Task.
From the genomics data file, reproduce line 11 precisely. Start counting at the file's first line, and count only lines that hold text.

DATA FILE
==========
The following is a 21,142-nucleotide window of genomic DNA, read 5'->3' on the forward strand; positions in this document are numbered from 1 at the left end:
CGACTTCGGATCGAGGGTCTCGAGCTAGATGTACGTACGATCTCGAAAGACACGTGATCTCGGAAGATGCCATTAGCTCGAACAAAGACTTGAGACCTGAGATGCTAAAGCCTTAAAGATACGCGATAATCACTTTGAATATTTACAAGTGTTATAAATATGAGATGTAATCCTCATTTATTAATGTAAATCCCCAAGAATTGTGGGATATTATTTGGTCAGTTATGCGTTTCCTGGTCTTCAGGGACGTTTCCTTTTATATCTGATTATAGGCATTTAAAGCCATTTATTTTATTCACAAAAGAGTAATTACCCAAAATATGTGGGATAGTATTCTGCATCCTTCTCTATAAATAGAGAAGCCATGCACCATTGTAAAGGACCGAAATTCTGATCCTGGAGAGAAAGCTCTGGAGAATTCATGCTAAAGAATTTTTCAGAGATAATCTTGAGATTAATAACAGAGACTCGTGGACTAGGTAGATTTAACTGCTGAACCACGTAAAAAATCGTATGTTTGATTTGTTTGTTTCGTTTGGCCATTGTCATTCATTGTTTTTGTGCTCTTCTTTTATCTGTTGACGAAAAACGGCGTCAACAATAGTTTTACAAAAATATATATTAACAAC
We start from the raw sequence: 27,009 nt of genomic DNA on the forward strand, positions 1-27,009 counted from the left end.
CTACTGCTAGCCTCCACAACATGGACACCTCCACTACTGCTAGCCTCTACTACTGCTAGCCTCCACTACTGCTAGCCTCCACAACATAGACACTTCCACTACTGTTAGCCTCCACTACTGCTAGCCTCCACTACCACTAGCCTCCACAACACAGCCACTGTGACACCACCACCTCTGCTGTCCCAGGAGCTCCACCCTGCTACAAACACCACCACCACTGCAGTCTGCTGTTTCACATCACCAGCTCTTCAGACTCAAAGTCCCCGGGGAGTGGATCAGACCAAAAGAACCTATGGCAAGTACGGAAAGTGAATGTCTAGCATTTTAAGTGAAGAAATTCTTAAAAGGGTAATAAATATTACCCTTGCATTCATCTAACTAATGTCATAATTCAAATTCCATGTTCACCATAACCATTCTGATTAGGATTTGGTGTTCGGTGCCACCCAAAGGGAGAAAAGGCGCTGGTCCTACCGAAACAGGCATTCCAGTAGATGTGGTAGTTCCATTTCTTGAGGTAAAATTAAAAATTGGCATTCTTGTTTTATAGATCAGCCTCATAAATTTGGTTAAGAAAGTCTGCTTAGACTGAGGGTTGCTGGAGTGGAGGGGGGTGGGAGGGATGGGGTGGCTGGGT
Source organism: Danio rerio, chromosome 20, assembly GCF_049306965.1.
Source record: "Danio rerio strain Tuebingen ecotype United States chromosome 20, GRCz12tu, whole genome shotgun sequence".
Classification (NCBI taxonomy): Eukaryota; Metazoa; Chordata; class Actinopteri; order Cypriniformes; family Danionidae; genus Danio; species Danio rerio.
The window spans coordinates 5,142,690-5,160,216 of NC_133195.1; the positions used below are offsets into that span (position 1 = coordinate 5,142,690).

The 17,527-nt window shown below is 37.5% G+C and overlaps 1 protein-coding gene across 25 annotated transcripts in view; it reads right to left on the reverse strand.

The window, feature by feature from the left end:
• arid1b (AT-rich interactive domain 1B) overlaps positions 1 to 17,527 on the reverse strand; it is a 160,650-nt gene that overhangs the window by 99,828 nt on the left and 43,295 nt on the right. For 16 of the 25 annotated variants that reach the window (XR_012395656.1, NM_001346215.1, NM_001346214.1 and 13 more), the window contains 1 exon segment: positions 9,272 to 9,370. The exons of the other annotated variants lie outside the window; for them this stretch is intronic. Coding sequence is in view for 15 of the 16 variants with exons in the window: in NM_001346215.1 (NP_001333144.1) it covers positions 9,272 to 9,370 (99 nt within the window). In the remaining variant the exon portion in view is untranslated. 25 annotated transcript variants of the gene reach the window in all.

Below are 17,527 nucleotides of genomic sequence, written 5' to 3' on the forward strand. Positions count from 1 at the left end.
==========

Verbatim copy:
• arid1b (AT-rich interactive domain 1B) overlaps positions 1 to 17,527 on the reverse strand; it is a 160,650-nt gene that overhangs the window by 99,828 nt on the left and 43,295 nt on the right. For 16 of the 25 annotated variants that reach the window (XR_012395656.1, NM_001346215.1, NM_001346214.1 and 13 more), the window contains 1 exon segment: positions 9,272 to 9,370. The exons of the other annotated variants lie outside the window; for them this stretch is intronic. Coding sequence is in view for 15 of the 16 variants with exons in the window: in NM_001346215.1 (NP_001333144.1) it covers positions 9,272 to 9,370 (99 nt within the window). In the remaining variant the exon portion in view is untranslated. 25 annotated transcript variants of the gene reach the window in all.